My weekend didn’t end there, but rather just began. Then I headed north to an “undisclosed location”, (read here- I’d tell you, but then I’d have to kill you,… ; >) It was the swan song to this extraordinary fly fishing season, a season that led me north twice with my boys, Tink and Silas, who went from neophytes to solid fishermen in the last two seasons. The weather was less than ideal, but I don’t give a hoot, the same group of crazy guys I’ve gone up there with for over 20 years was installed in the cabin and ready to usher out a season that has had no rival in my tenure there. The rain and cloudy weather may have confounded many a beach goer this summer, but for those of us with staff and rod, it was the stuff of stories that will be told around the campfire for years to come. Hell,…some of them will even be true,…
Our venerable grill chef, Lew, seared the filets to perfection once more in the traditional dinner that ends the season for our group. Other than Len Kilian and his son Chris, Lew is the only member senior to me in this group that has fished through heat waves and blizzards over the years. The pavilion you see here has hosted impromptu concerts by John Kirk, Bill Tripp, Jack Hume, Curt Stager, Chris Kilian, and myself for better than twenty years. The rest of the time we build a modest fire, sit quietly, and sip our sarsaparilla, in a humorless, subdued discussion of the days events. (Are they buying that, Larkin?)
We don’t do all the cooking, each morning we go to the local diner for breakfast. You’ll notice the locals have had the good sense to clear the streets so no one gets trampled as the boys head in for breakfast. Of course we remain in that same subdued demeanor here, never being boisterous or outspoken. We simply eat our healthy fare of whole grains, fruits, nuts and berries with local organically fed goat’s milk before heading out to the streamside.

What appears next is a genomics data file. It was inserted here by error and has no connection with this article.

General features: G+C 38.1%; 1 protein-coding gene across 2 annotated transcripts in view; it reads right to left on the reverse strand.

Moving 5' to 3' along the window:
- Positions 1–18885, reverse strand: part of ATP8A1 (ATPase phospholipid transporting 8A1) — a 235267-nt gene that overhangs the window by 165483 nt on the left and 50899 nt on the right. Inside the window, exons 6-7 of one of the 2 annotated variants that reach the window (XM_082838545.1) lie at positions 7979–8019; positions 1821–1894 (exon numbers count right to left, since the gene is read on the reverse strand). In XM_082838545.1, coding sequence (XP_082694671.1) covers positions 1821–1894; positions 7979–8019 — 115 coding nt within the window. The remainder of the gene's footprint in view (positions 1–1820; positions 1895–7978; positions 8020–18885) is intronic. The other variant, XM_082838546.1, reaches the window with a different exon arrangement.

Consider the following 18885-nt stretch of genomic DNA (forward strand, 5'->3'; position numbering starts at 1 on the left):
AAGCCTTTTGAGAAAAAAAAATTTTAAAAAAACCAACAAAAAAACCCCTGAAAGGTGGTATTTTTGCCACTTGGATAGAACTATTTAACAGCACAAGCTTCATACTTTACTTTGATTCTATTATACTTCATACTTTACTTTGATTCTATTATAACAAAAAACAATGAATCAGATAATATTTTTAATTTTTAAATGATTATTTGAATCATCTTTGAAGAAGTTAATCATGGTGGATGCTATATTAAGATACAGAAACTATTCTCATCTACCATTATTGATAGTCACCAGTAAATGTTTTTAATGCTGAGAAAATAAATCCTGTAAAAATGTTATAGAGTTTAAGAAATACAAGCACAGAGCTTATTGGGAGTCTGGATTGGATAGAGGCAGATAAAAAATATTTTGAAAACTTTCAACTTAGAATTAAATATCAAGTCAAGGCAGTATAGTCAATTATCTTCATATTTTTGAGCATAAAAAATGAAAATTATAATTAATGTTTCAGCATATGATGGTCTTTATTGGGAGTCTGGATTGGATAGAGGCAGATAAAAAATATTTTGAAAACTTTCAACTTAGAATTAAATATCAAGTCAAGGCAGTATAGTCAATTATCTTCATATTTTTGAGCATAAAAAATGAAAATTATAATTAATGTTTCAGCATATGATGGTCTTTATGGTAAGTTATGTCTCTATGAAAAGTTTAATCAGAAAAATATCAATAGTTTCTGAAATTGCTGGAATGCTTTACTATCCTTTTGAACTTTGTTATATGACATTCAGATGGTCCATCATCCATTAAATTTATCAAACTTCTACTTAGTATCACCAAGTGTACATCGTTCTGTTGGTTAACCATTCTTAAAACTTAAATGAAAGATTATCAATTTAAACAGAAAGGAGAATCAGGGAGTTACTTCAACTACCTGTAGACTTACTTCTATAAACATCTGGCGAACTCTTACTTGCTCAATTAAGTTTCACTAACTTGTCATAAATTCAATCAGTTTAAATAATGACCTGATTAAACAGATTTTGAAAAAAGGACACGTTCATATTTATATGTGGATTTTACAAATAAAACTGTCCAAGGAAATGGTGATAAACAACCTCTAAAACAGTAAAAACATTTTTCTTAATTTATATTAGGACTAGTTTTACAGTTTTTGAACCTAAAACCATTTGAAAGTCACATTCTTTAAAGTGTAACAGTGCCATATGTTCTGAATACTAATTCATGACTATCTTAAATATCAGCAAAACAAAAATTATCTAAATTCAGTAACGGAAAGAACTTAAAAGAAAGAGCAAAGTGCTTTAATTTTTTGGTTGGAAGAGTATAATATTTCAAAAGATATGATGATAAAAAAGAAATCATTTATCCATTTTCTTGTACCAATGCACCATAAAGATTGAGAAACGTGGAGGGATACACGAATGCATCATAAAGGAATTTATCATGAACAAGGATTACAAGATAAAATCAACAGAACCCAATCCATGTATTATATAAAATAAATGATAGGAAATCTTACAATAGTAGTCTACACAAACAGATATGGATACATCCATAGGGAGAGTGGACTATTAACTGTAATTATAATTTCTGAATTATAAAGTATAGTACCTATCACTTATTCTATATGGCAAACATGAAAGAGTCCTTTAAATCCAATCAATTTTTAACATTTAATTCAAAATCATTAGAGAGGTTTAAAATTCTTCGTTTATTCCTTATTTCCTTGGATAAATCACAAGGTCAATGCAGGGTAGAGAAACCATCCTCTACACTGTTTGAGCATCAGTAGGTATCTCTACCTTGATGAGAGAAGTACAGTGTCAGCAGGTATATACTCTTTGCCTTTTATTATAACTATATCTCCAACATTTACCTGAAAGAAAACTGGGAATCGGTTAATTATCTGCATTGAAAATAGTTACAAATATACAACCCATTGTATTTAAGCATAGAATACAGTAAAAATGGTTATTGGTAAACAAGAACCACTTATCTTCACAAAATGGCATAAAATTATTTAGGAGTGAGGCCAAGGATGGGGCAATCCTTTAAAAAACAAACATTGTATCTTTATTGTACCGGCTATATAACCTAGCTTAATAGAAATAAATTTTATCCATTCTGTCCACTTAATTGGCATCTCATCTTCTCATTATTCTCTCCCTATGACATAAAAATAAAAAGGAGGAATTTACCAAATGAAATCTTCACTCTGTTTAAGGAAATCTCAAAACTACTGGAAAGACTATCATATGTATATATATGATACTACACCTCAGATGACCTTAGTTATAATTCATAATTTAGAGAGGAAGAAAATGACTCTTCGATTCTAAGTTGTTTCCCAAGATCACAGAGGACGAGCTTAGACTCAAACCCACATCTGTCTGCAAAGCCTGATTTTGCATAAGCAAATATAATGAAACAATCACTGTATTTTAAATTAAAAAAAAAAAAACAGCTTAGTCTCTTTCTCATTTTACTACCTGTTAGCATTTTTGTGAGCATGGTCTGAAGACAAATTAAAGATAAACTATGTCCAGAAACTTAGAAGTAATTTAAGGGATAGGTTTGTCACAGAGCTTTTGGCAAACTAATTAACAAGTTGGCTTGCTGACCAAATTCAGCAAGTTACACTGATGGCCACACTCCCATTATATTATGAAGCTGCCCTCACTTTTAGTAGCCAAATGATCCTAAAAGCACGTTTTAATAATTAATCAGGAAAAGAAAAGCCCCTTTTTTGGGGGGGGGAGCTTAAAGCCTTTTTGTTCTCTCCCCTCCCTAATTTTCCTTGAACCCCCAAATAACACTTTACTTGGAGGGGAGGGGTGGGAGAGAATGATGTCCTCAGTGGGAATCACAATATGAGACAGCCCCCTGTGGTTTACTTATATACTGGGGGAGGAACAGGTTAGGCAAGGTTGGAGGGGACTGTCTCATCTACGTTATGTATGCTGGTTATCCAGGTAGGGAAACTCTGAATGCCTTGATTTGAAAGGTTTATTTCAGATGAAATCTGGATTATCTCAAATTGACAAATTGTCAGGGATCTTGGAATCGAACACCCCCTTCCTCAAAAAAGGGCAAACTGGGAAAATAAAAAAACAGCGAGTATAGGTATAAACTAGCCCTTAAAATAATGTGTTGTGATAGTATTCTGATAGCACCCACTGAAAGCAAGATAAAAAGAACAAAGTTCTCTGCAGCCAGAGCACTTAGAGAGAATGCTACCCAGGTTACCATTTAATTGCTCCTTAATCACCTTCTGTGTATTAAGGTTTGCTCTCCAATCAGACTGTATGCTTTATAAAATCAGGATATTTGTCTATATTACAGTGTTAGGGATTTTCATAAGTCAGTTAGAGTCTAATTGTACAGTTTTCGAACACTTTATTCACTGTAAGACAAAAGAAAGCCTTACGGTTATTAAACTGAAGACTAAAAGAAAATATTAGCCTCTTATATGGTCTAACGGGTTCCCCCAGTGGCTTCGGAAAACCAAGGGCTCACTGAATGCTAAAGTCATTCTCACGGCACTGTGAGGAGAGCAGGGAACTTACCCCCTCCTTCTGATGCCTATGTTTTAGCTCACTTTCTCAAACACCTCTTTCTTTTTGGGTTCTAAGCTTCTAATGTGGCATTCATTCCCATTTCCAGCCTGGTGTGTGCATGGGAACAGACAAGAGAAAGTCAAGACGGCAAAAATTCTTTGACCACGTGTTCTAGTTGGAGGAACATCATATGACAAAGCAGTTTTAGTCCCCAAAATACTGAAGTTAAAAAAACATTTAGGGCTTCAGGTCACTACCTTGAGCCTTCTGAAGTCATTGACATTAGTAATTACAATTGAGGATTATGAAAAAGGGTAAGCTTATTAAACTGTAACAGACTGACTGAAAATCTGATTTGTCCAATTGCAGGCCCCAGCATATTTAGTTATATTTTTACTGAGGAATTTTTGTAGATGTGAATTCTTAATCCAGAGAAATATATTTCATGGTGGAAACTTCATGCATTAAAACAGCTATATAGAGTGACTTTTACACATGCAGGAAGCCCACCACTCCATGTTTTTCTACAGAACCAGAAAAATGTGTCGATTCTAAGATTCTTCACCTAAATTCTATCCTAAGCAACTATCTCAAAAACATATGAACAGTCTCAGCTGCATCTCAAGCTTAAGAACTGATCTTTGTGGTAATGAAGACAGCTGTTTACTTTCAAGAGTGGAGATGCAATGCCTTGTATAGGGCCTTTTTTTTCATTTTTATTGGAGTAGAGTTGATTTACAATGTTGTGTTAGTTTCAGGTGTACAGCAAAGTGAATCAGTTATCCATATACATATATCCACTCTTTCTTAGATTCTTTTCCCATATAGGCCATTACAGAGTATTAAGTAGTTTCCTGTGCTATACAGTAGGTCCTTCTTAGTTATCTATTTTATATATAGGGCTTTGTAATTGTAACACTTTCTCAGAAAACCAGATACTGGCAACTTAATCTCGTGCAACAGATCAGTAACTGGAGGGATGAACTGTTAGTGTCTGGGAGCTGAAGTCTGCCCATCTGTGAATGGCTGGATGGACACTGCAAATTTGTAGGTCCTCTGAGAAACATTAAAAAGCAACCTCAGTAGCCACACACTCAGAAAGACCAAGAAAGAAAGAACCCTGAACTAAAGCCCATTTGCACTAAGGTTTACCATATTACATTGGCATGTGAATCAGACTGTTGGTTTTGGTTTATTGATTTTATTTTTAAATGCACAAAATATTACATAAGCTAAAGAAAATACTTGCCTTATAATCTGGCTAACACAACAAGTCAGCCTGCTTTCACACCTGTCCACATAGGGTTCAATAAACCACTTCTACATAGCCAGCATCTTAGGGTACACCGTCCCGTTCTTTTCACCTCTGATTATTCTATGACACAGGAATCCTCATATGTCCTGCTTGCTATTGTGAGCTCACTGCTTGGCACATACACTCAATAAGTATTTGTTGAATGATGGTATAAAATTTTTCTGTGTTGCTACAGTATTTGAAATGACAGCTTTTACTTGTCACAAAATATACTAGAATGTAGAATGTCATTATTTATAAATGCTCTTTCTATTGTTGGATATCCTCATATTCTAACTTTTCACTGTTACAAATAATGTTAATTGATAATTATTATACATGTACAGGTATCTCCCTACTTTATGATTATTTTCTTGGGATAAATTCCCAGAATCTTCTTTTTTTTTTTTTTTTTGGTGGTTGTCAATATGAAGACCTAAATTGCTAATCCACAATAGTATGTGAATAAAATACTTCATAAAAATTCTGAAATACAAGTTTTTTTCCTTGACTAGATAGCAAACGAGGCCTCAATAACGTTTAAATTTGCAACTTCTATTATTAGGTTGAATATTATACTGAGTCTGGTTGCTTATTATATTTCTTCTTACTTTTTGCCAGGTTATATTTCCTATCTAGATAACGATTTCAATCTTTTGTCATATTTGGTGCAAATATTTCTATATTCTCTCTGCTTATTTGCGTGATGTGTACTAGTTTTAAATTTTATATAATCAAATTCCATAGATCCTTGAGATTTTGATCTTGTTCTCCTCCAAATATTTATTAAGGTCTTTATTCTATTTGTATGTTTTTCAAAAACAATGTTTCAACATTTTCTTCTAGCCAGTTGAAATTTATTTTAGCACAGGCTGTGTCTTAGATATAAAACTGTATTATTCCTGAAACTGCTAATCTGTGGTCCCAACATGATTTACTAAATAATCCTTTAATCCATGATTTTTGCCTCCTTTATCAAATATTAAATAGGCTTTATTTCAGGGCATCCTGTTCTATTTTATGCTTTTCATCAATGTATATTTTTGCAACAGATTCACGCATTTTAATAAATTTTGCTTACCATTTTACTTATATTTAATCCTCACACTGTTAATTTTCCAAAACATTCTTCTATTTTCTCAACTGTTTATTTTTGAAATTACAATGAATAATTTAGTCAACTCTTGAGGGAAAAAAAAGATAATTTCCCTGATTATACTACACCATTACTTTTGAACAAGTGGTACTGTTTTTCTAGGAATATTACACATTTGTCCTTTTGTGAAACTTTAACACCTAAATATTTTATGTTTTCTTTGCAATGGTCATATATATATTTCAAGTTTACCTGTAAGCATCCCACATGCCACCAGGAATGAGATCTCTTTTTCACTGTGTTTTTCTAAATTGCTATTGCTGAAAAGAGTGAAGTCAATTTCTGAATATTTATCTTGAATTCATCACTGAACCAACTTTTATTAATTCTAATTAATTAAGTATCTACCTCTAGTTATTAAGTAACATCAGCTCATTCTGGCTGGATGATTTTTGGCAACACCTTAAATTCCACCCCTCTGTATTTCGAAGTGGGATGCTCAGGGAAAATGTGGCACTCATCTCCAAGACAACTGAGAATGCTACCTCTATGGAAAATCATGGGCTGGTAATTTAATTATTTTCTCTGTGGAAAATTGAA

(Hey Larkin,…are they still buying it?)
This is the scene after breakfast as we ponder the logistics of the days fishing. Places with such colorful names as the Washing Machine, Kirk’s Glide, the Grand Staircase, Seven Ferns, and Shaw’s Delight are all fair game as we fan out over the river. This is our Fearless Leader, our Grand Pubaah, Le Grand Frommage,…Len Kilian. Here we see him making that daring fashion statement only he can pull off, the rakish tilt of the club hat coupled with devil-may-care flowing sweatshirt, finished with the shocking white sock-moccasin combo. But then again,…he always was a slave to fashion.
Below you see another picture of Barnum Pond, it’s not a particularly good one, but conditions were less than favorable that day. I posted a much better one almost exactly a year ago when I started this blog. Go to the very bottom of this page and hit “older entries”, and scroll back to see it. I’m going to try to take a picture of the pond every year at this time to remind us all of the importance of tradition. As Len has often said, and as it appears on the crest of our club, “DFWT” (Don’t Fool With Tradition)